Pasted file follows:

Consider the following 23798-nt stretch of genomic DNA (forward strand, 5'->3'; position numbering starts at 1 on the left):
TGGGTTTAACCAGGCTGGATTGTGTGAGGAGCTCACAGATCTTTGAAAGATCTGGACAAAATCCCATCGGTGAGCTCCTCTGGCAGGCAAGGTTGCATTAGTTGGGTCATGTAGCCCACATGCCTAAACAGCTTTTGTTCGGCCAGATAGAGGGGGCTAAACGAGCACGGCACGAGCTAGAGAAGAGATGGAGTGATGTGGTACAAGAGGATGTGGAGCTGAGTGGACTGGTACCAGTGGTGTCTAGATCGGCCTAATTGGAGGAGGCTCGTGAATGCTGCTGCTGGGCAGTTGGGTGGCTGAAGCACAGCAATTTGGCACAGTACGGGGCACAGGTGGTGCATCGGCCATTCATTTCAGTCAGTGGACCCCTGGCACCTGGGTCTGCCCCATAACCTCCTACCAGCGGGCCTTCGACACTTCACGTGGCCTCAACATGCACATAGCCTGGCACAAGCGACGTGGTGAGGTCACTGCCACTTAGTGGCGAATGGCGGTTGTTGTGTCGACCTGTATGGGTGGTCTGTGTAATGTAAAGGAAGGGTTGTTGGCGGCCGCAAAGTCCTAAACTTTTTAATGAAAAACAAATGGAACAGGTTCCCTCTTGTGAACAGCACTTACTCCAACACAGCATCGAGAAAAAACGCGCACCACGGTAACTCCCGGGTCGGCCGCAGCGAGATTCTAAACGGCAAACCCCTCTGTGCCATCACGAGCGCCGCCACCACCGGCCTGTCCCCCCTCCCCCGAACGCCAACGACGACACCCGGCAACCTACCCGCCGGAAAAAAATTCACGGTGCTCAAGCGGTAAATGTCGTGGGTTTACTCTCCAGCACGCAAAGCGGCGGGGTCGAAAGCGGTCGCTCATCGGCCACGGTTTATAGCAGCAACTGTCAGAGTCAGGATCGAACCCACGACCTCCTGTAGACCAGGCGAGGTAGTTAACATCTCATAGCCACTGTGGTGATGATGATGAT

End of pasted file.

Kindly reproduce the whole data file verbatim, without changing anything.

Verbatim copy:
Consider the following 23798-nt stretch of genomic DNA (forward strand, 5'->3'; position numbering starts at 1 on the left):
TGGGTTTAACCAGGCTGGATTGTGTGAGGAGCTCACAGATCTTTGAAAGATCTGGACAAAATCCCATCGGTGAGCTCCTCTGGCAGGCAAGGTTGCATTAGTTGGGTCATGTAGCCCACATGCCTAAACAGCTTTTGTTCGGCCAGATAGAGGGGGCTAAACGAGCACGGCACGAGCTAGAGAAGAGATGGAGTGATGTGGTACAAGAGGATGTGGAGCTGAGTGGACTGGTACCAGTGGTGTCTAGATCGGCCTAATTGGAGGAGGCTCGTGAATGCTGCTGCTGGGCAGTTGGGTGGCTGAAGCACAGCAATTTGGCACAGTACGGGGCACAGGTGGTGCATCGGCCATTCATTTCAGTCAGTGGACCCCTGGCACCTGGGTCTGCCCCATAACCTCCTACCAGCGGGCCTTCGACACTTCACGTGGCCTCAACATGCACATAGCCTGGCACAAGCGACGTGGTGAGGTCACTGCCACTTAGTGGCGAATGGCGGTTGTTGTGTCGACCTGTATGGGTGGTCTGTGTAATGTAAAGGAAGGGTTGTTGGCGGCCGCAAAGTCCTAAACTTTTTAATGAAAAACAAATGGAACAGGTTCCCTCTTGTGAACAGCACTTACTCCAACACAGCATCGAGAAAAAACGCGCACCACGGTAACTCCCGGGTCGGCCGCAGCGAGATTCTAAACGGCAAACCCCTCTGTGCCATCACGAGCGCCGCCACCACCGGCCTGTCCCCCCTCCCCCGAACGCCAACGACGACACCCGGCAACCTACCCGCCGGAAAAAAATTCACGGTGCTCAAGCGGTAAATGTCGTGGGTTTACTCTCCAGCACGCAAAGCGGCGGGGTCGAAAGCGGTCGCTCATCGGCCACGGTTTATAGCAGCAACTGTCAGAGTCAGGATCGAACCCACGACCTCCTGTAGACCAGGCGAGGTAGTTAACATCTCATAGCCACTGTGGTGATGATGATGAT